Skip to main content

There is no rebellion. There's only me, earning a paycheque.

Under the Silver Lake
(2018)

(SPOILERS) I was aware that David Robert Mitchell’s shaggy dog amateur detective stoned-out neo-noir conspiracy movie had received very mixed reviews, to say the least, so I embarked upon it with limited expectations. But I liked it a lot, with some reservations. In much the same way that I liked the oft-reviled Southland Tales, admiring Mitchell’s ambition but not always where it took him. I’m dubious that Under the Silver Lake is rich and rewarding enough to warrant a dedicated subreddit pouring over interpretations of its themes and subtexts, but that doesn’t mean I can’t appreciate the dedication. And it’s surely the best reward Mitchell could have received. Well, aside from a hit movie.

The writer-director has been guarded about revealing too much, but he has expressly advised that Under the Silver Lake is structured entirely from the point of view of Sam (Andrew Garfield). Which is to say, if it wasn’t entirely obvious, that he’s an unreliable narrator, so his encounters, thoughts and insights, as he ostensibly attempts to track down missing neighbour Sarah (Riley Keough) against a backdrop of a dog killer on the loose, are not necessarily to be trusted.

At the extreme end of that trope, this could make the entirety of the movie a fever dream. The variant is that we pick and choose what’s plausible in an attempt to sift through the manner in which his pop-culture obsessions may be feeding into a warped interaction with and understanding of the world around him. We’re privy to straight-up hallucinations at various points (women barking like dogs, the guy in a dress eating a pooch) and many more surreal incidents that invite the reading of a warped perspective on Sam’s part. As a consequence, The Long Goodbye/ The Big Lebowski trappings (noir detective work, in this case done by an amateur) can only stretch so far if our thinking about this case is not to be deemed very uptight.

Whether that’s the most interesting choice Mitchell could have made is really the crux of my issues with the movie, since the brand of “protagonist is really the killer” twist Under the Silver Lake intimates at is possibly the least imaginative option available, whatever enticing incidentals or commentary it may deliver along the way. The first shot, of the reversed “Beware the Dog Killer” warning painted across a shop window, with Sam straying into frame, is pretty much an announcement of his likely culpability, and when a squirrel “falls from the sky” and is splatted in front of him, it’s pretty clear where Mitchell is leading us.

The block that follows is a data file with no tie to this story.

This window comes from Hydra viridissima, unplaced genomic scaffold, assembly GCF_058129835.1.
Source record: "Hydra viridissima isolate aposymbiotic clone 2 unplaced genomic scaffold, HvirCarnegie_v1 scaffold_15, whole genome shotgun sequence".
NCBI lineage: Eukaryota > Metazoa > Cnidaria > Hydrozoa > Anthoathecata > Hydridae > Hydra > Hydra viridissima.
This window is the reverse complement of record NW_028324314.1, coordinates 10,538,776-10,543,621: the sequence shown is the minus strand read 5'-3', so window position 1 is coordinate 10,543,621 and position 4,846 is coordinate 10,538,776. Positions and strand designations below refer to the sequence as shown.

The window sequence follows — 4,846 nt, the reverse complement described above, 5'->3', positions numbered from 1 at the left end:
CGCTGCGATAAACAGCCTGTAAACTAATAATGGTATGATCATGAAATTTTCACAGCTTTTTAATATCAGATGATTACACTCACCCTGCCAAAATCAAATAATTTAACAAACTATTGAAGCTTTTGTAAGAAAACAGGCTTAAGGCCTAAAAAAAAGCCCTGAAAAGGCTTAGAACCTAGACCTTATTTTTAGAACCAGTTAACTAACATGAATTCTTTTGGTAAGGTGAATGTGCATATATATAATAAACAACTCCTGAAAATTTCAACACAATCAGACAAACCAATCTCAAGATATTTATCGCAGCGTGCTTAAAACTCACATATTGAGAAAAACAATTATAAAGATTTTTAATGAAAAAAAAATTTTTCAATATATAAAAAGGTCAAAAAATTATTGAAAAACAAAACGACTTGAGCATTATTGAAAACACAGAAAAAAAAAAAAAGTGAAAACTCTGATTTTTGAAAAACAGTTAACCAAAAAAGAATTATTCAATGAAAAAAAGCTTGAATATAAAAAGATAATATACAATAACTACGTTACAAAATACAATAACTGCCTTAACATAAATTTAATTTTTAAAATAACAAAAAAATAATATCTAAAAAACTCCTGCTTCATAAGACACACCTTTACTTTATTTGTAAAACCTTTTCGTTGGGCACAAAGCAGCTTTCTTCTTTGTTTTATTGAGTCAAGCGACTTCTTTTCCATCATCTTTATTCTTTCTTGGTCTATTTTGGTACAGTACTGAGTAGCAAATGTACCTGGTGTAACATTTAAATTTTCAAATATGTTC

So too with the Hitchcock references (culminating in the reveal of a Hitchcock plinth), underlining Sam as voyeur in the Rear Window/ Vertigo/ Psycho vein, and so objectifying and obsessing over the focuses of his attention; his masturbatory habits initially appear gratuitous on the director’s part, until it becomes obvious (with his photo of Sarah, a Playboy and a lingerie catalogue as unsuccessful aids to stimulation) how detached he is.

It’s easy to infer a line by which – as many have – Sam resorted to killing his ex’s dog on losing her (he still gazes at her billboard) and then graduates to killer outright; his trip to the reservoir with Callie Hernandez’s Millicent apparently results in her being shot by a gunman, but her presentation during this sequence intentionally echoes the cover of his Playboy. Conversely, we’re explicitly shown Sam beating to death the Songwriter (Jeremy Bobb under shrouds of prosthetics), but is that likely to be any more real than his hallucinations? He doesn’t respond to the act as if it’s the first time he’s killed someone – but then a full-blown sociopath possibly wouldn’t – which would be supportive, but on the other hand, this Tavistock-esque (or Donald Campbell-esque?) writer of popular songs designed to influence the populace claims to be responsible not just for the likes of key tracks by Nirvana, Harold Faltermeyer and The Pixies (Where is My Mind, naturally), but also Beethoven. So maybe the entire episode is a figment of his imagination.

It’s clearly Mitchell’s intention that we interrogate Sam’s lack of perspective more and more as the movie progresses. Our protagonist berates the homeless while having just one day left in his apartment before he becomes one himself, and those very homeless comment on how badly he stinks (typically an insult levelled against their number). In tandem with this, suggestions of the picture’s own problematic depiction of women doappear to be getting confused with the protagonist’s perspective (particularly when one considers the scene of the drone used to spy on a model, the idea of which suddenly becomes unappealing when she’s revealed as distraught). On the other hand, Mitchell is clearly using male gaze tropes throughout, even as he comments on them.

Sam: I got thinking, why do we just assume that all this infrastructure and this entertainment and open information is beaming all over the place all the time into every single home on the planet is exactly what we are told it is?

Likewise, his perspective on the vast conspiracy Sam thinks he has uncovered. Are we take it that conspiracy theorising is merely a symptom of Sam’s sickness (as in, it’s a sign that something is seriously wrong with him, most likely that he is a serial killer)? His Wheel of Fortune “insight” appears to have occurred some time in the past; whether that was before or after he began killing dogs is unclear. Naturally, Sam lives in Number 23, so he cannot escape synchronicity (and yet, he makes no comment on the importance of that number).